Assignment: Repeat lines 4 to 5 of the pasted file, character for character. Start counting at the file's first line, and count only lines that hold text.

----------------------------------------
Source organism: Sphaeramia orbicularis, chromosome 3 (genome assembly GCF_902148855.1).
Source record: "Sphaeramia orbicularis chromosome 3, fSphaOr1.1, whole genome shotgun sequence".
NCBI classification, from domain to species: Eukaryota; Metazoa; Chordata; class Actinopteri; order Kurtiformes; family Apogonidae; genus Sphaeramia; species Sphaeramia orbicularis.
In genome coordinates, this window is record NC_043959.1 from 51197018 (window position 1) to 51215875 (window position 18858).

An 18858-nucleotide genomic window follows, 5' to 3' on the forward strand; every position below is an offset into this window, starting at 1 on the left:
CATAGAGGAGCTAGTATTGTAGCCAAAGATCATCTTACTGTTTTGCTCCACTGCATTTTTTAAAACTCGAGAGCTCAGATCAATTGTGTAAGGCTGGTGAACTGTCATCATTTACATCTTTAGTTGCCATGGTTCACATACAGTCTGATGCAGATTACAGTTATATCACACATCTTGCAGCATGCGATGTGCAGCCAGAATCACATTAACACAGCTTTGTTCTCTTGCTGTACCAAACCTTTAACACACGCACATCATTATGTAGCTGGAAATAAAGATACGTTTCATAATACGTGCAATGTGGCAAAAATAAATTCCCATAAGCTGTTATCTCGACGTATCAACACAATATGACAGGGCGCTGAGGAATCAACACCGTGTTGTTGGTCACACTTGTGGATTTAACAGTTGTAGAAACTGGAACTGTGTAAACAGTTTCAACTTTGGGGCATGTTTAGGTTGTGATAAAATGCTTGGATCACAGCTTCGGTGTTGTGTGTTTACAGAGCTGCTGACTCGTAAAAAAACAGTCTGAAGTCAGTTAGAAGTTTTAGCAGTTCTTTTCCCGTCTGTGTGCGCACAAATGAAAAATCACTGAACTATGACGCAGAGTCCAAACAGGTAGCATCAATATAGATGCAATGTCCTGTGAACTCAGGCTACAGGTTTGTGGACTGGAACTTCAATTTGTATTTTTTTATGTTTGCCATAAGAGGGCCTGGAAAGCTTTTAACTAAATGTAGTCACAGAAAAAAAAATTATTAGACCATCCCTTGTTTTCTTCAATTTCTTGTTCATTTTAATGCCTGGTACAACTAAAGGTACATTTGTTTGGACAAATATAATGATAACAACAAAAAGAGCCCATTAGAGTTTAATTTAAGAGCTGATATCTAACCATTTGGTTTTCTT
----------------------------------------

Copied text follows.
In genome coordinates, this window is record NC_043959.1 from 51197018 (window position 1) to 51215875 (window position 18858).

An 18858-nucleotide genomic window follows, 5' to 3' on the forward strand; every position below is an offset into this window, starting at 1 on the left: